Notes on the State of Politics

Gubernatorial and House changes, plus the early read on early voting


Gubernatorial changes: Déjà vu for Coakley?

We’ve got four gubernatorial ratings changes to make this week. The big one is in Massachusetts, where state Attorney General Martha Coakley (D) can no longer be called a favorite over Charlie Baker (R), also his party’s 2010 nominee. The most recent polls have generally shown a dead heat, with RealClearPolitics’ polling average showing an overall tie. Polling data, Coakley’s struggles in her infamous 2010 special Senate election defeat to Scott Brown (R), and Massachusetts’ willingness to elect Republican governors despite its deeply blue hue compel us to move this race from Leans Democratic to Toss-up. We assume national and state Democrats will assemble a Coakley rescue team (much as Republicans have done for Sen. Pat Roberts in Kansas). There is a key similarity here despite the differing offices: In this polarized era, the pool of Democratic voters in Massachusetts, like the pool of Republican voters in Kansas, is so large that there is time to pull Coakley and Roberts across the finish line. Whether it will happen in either case is anybody’s guess a month out.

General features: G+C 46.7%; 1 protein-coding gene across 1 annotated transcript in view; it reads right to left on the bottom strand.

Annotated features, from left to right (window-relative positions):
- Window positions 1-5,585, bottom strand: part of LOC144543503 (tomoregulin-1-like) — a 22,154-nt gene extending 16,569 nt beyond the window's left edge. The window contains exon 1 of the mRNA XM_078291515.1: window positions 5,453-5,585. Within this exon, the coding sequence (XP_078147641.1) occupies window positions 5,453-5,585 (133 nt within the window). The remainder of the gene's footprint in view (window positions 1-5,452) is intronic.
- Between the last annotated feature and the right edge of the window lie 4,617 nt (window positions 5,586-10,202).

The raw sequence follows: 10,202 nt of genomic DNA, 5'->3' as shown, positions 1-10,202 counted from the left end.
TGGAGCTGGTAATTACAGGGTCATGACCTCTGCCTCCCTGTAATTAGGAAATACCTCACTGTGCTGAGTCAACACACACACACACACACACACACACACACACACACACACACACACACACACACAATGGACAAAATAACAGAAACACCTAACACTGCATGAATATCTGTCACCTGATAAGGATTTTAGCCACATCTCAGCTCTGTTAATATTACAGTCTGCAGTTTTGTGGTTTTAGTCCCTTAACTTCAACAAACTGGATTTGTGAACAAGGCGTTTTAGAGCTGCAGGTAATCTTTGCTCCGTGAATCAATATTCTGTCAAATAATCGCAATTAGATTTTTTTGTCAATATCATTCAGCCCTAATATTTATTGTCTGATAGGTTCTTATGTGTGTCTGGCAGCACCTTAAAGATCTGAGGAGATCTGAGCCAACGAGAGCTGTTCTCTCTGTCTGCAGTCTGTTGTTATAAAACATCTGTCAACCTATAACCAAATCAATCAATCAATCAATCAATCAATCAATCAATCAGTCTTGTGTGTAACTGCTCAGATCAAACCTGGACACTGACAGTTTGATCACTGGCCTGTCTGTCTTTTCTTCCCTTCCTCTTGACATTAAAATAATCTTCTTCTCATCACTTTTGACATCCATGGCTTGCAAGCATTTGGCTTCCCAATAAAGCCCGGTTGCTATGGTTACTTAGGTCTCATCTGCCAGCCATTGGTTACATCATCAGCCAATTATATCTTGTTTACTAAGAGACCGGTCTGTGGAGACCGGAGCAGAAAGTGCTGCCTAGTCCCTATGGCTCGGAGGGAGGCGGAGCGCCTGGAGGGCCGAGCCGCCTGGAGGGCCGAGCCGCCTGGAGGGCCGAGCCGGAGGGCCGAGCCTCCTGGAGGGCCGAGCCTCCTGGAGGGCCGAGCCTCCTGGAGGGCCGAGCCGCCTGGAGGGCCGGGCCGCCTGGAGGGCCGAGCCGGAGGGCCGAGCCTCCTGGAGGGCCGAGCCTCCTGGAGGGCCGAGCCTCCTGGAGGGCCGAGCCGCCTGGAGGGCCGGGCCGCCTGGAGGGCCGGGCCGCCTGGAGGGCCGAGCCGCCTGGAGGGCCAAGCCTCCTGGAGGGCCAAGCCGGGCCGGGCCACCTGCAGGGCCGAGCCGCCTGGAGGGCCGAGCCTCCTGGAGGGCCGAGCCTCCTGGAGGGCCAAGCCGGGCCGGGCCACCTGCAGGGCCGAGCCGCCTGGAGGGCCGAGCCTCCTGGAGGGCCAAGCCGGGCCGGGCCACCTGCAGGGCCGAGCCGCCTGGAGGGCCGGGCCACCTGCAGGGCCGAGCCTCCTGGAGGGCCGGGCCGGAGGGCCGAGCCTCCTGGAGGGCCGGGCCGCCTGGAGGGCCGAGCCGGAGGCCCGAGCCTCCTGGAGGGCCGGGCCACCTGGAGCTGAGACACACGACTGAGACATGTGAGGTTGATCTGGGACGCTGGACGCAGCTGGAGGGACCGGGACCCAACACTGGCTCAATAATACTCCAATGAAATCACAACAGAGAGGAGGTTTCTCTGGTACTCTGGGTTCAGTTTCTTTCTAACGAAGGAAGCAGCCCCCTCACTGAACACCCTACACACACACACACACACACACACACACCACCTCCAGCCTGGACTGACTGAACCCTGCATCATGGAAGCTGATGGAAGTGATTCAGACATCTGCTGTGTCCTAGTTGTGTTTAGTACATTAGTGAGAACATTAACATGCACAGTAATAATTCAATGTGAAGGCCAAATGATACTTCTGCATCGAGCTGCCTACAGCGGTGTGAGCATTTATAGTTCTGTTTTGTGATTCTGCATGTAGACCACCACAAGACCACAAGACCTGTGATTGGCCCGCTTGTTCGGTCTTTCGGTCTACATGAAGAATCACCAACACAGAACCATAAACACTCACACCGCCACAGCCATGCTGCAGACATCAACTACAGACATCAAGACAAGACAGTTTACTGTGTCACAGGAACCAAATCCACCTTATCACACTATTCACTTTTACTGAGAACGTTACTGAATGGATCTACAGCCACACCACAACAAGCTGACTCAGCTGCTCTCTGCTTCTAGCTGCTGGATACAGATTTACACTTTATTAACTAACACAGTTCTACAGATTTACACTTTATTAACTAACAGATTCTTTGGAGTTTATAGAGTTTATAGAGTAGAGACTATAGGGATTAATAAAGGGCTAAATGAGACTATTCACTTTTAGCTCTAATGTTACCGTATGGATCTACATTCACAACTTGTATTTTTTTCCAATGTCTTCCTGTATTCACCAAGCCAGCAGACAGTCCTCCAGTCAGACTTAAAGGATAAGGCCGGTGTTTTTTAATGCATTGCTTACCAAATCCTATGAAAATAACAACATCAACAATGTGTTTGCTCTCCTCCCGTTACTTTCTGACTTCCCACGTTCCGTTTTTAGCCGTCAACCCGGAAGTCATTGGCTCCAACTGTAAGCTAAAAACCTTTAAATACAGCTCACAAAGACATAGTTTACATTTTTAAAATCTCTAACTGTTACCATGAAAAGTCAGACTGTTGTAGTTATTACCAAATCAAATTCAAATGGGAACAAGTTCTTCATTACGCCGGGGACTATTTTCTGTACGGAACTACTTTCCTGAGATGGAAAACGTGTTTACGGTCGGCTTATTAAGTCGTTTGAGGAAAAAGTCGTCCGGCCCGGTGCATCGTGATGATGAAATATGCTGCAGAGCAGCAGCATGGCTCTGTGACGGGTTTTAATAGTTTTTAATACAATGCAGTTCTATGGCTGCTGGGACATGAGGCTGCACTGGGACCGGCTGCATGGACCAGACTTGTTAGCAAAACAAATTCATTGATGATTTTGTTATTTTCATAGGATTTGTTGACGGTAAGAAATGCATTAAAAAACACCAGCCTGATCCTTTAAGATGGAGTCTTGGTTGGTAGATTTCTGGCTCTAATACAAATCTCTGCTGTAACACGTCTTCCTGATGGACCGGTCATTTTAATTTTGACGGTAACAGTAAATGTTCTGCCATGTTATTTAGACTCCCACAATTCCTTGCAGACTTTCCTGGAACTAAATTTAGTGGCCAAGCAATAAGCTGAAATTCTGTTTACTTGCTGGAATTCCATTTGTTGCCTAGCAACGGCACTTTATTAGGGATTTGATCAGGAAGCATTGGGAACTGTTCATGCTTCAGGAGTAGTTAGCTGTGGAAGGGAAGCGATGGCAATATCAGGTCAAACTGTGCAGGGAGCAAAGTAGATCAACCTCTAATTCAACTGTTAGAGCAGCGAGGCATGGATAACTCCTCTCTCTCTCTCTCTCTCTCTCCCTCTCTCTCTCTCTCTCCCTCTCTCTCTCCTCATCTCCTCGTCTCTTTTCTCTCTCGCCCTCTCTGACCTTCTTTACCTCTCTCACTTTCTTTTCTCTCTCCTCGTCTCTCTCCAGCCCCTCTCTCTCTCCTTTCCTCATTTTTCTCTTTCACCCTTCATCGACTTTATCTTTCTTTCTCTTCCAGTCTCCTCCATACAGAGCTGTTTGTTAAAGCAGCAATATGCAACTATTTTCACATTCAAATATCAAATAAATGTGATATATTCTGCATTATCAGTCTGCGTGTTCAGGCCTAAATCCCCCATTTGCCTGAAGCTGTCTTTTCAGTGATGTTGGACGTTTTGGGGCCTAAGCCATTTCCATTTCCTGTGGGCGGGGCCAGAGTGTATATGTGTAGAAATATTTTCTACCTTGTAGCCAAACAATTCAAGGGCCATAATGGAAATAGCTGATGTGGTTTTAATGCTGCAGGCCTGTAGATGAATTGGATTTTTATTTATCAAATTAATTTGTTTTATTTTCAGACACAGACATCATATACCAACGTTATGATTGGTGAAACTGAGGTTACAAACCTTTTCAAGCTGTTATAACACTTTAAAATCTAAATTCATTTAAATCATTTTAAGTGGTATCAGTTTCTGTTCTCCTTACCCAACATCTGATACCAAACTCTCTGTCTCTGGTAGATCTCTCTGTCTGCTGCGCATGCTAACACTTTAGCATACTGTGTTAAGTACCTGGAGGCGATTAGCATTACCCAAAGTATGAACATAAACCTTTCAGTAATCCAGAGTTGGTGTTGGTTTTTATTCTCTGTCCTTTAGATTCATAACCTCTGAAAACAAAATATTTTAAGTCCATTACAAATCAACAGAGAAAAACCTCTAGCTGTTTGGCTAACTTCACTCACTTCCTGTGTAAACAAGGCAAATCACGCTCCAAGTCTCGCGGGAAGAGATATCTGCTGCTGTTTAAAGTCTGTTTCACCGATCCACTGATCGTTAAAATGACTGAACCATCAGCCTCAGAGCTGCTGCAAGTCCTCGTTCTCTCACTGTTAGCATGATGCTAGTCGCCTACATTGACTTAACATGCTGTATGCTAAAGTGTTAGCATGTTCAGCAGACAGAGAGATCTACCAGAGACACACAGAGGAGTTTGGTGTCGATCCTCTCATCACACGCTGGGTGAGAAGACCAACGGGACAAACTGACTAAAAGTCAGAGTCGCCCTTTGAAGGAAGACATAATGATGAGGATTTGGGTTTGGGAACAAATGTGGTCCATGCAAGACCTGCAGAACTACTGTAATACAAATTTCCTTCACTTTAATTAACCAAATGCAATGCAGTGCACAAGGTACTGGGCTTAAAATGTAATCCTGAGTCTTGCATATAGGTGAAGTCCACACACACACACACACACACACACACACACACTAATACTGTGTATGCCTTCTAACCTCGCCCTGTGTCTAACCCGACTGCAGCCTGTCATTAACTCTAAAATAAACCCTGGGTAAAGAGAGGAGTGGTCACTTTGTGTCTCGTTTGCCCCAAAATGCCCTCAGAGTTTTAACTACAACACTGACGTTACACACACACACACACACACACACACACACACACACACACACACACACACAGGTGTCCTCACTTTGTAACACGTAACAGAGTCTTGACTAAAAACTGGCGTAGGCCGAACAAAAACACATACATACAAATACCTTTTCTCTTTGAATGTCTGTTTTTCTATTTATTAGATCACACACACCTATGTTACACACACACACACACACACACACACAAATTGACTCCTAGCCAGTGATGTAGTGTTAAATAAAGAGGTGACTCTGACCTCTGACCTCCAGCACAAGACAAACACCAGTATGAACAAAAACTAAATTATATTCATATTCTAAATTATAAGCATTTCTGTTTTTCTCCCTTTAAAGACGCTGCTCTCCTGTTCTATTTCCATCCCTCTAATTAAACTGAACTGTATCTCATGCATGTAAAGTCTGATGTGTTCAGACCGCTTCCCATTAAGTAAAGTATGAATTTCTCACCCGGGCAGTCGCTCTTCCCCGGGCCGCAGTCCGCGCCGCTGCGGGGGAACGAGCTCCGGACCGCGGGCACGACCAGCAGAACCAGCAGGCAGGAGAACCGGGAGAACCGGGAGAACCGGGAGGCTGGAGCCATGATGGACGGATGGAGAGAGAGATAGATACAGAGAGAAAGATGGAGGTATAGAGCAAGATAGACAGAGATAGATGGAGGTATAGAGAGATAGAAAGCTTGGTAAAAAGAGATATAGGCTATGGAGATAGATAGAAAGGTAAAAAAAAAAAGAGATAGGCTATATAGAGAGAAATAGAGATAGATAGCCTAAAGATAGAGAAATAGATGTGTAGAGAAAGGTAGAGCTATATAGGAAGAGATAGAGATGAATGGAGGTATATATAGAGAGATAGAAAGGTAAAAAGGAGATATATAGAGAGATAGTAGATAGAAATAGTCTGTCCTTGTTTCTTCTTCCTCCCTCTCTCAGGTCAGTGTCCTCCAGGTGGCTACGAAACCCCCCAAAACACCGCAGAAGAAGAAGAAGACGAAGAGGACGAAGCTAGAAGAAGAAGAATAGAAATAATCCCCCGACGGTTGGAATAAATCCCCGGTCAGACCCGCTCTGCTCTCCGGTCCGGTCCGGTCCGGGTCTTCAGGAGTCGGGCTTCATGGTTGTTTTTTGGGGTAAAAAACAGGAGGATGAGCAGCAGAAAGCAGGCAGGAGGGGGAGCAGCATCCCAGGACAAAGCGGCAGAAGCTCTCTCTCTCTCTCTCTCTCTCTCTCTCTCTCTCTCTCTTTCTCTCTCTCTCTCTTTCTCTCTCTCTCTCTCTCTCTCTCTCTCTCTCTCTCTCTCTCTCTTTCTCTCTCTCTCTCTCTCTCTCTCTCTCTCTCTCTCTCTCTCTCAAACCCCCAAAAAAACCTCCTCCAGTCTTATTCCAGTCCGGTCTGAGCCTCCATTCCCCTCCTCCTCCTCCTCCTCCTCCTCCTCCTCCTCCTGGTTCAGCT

Also moving to Toss-up, from Leans Republican, is the gubernatorial election in Alaska. Gov. Sean Parnell (R) never polled particularly well in his reelection bid, but he was helped by a split field of opponents. Well, the field un-split when independent, former Republican businessman Bill Walker joined forces with former Democratic nominee Byron Mallott to form a fusion ticket. Walker-Mallott now appears to have a small lead on Parnell, if the scant recent polling is to be believed. If this fusion ticket wins in Alaska, and independent Republocrat Greg Orman manages to oust Roberts in Kansas, imagine the possibilities across the country for 2016.

The other two changes solidify some races for the current leaders. In South Carolina, Gov. Nikki Haley (R) is not exactly wildly popular but has proven resilient. Many Democrats in the Palmetto State and elsewhere had hoped that her highly competitive 2010 opponent, state Sen. Vincent Sheheen (D), might have a shot at winning a rematch in 2014. However, the chances of that happening appear increasingly remote as Haley holds a large lead in the polling averages and national Democrats are clearly looking elsewhere for takeover opportunities. In light of this, we’re shifting the South Carolina gubernatorial contest from Leans Republican to Likely Republican. South Carolina is a red state that is acting red in a Republican-tilting year.